American songwriter Amanda Palmer's Hawke's Bay experience has been anything but normal, but then neither is she.
After unexpectedly finding themselves locked down in Havelock North, Palmer and her author husband Neil Gaiman moved apart before restrictions were lifted.
Gaiman's 12,000km move to Scotland made headlines around the world at a time when lockdowns were still in place in most first-world countries.
But when things were at their hardest, Palmer, who rose to fame in the musical duo The Dresden Dolls, found herself "showered with kindness".
Now she's set to repay the region with a show at Toitoi: Hawke's Bay Arts & Events Centre.
The 44-year-old who was crowned Artist of the Year at the Boston Music Awards in 2010, has long courted the controversy of quirkiness.
But her time in the region has given her time to step back and write her first new music in months.
She can't get over how nice everyone's been to her.
"Someone loaned a car, someone else a piano, people have brought over warm clothes and little toys for Ash, my 4-year-old," she said.
"We've been showered with feijoa jam, wine, hand-knitted mittens and warm hugs."
After a recent tour of Toitoi, Palmer said an upcoming show is in the works.
"I can't wait to play that gorgeous in-house piano. I'll arrange some smaller shows in local cosy places too," she added.
A Toitoi: Hawke's Bay Arts & Events Centre spokeswoman said: "Amanda is an absolute legend of the music industry, so the opportunity to have her to perform at Toitoi is incredibly exciting.
"Her spirit and energy are so in tune with our kaupapa and we know that it'll be a special event for our community."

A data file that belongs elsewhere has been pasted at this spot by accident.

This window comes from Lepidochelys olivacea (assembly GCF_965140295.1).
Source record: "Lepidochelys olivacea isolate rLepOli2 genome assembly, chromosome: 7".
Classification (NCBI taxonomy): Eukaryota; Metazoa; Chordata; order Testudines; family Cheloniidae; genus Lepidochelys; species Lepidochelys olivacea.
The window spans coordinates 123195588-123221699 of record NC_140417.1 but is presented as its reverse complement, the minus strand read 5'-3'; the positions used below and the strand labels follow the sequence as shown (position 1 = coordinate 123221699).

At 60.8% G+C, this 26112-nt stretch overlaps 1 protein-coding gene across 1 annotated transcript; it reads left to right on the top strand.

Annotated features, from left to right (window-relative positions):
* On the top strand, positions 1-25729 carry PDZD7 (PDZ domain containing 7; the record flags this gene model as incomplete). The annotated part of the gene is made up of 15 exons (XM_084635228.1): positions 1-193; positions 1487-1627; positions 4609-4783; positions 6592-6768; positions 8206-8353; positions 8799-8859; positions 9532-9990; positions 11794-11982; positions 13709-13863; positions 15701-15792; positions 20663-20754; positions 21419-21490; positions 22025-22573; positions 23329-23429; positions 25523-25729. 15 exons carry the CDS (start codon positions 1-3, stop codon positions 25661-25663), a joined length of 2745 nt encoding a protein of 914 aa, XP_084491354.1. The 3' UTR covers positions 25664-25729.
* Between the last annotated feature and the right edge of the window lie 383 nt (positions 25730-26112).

Palmer said she was off to Auckland to record music for a quick release. The New York-born singer also recently performed, at the Hawke's Bay Farmers Market.
Palmer, who sang a handful of songs alongside a few young local artists, said busking at smaller venues enables her to be part of the music community.
"I'm a busker by trade," she said.
"I cut my performer teeth in the street back in my twenties and I maintain there's no gig like a gig in front of a bunch of people who don't know you and don't need to care about you.
"We forget, in the internet age and the blockbuster economy, how powerful it can be for a small group of people to gather together and hear an artist or a storyteller spill the emotional details and reflection of the here and now."
Hawke's Bay Farmers Market manager Emma Glover said the "very rare opportunity" to have the accomplished musician performing at the market came about organically.
"I bumped into her at the market and she told me she was a musician on tour and because of Covid-19 she's still here.
"She wondered about performing for a bit of fun so we swapped details," she said.
"Her quirky style was refreshing and well received. It was wonderful to see her collaborating with young local artists."
Palmer said the time spent in lockdown was the "hardest of my life".
"Our marriage hit a very sore spot while in lockdown and Neil made the regrettable decision to head to his house in Scotland, where he's still locked down.
"Emotionally processing all of that and being a single parent for the last few months has been a real struggle, but it's also been a real blessing."
Palmer added: "Our son is really missing him, and we are hoping Neil can find a safe passage back down to this part of the world so that they can reunite."